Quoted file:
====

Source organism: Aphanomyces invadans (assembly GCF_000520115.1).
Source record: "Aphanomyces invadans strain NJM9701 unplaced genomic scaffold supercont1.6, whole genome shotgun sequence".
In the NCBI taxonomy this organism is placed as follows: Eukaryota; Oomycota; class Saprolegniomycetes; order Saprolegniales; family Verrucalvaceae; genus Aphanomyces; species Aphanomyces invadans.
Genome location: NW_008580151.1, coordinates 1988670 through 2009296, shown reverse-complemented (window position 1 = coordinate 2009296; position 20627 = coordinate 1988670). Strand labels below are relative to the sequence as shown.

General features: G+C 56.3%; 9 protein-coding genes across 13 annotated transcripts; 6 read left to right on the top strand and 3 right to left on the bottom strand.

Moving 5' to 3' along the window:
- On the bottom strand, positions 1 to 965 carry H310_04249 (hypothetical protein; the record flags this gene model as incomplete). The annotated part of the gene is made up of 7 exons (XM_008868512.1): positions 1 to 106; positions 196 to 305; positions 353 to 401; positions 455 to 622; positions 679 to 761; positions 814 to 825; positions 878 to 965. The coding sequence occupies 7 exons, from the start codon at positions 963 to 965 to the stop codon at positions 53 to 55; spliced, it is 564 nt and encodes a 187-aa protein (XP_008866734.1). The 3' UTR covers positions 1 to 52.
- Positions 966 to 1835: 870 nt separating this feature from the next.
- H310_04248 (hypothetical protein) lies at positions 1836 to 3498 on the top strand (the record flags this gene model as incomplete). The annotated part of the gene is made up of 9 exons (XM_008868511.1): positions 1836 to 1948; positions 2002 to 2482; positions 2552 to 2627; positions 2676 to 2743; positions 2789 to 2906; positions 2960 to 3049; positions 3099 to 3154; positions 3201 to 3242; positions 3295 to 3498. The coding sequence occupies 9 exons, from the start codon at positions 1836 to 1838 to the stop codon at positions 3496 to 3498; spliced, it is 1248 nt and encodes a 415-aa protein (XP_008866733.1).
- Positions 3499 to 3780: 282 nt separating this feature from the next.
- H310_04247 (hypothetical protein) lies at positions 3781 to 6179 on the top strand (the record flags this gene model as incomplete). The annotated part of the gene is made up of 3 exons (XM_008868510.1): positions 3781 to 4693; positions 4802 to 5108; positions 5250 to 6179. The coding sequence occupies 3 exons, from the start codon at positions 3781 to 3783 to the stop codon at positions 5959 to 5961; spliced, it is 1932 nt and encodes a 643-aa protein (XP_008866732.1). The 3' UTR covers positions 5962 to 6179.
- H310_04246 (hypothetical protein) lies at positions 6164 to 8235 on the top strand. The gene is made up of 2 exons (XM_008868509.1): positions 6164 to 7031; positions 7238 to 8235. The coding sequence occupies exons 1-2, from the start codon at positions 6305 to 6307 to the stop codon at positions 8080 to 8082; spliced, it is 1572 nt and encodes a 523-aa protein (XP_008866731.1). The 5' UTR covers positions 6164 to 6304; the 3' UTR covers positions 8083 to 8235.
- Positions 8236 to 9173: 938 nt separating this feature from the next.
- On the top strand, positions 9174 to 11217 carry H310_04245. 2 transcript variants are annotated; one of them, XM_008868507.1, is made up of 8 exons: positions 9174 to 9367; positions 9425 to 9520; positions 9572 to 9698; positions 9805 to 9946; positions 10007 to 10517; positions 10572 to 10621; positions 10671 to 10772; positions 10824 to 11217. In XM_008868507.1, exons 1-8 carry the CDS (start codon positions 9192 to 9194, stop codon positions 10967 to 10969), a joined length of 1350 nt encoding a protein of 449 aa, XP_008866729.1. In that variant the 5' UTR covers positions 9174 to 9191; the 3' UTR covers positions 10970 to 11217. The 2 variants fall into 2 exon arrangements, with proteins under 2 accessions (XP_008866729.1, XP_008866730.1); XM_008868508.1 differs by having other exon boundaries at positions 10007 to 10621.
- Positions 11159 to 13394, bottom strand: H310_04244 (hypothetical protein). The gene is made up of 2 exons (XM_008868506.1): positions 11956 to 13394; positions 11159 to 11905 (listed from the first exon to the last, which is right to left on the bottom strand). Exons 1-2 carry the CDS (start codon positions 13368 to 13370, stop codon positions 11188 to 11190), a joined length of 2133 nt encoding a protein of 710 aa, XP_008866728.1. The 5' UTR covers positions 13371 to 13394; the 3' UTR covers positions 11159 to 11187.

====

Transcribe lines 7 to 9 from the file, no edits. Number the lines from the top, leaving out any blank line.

- On the bottom strand, positions 1 to 965 carry H310_04249 (hypothetical protein; the record flags this gene model as incomplete). The annotated part of the gene is made up of 7 exons (XM_008868512.1): positions 1 to 106; positions 196 to 305; positions 353 to 401; positions 455 to 622; positions 679 to 761; positions 814 to 825; positions 878 to 965. The coding sequence occupies 7 exons, from the start codon at positions 963 to 965 to the stop codon at positions 53 to 55; spliced, it is 564 nt and encodes a 187-aa protein (XP_008866734.1). The 3' UTR covers positions 1 to 52.
- Positions 966 to 1835: 870 nt separating this feature from the next.
- H310_04248 (hypothetical protein) lies at positions 1836 to 3498 on the top strand (the record flags this gene model as incomplete). The annotated part of the gene is made up of 9 exons (XM_008868511.1): positions 1836 to 1948; positions 2002 to 2482; positions 2552 to 2627; positions 2676 to 2743; positions 2789 to 2906; positions 2960 to 3049; positions 3099 to 3154; positions 3201 to 3242; positions 3295 to 3498. The coding sequence occupies 9 exons, from the start codon at positions 1836 to 1838 to the stop codon at positions 3496 to 3498; spliced, it is 1248 nt and encodes a 415-aa protein (XP_008866733.1).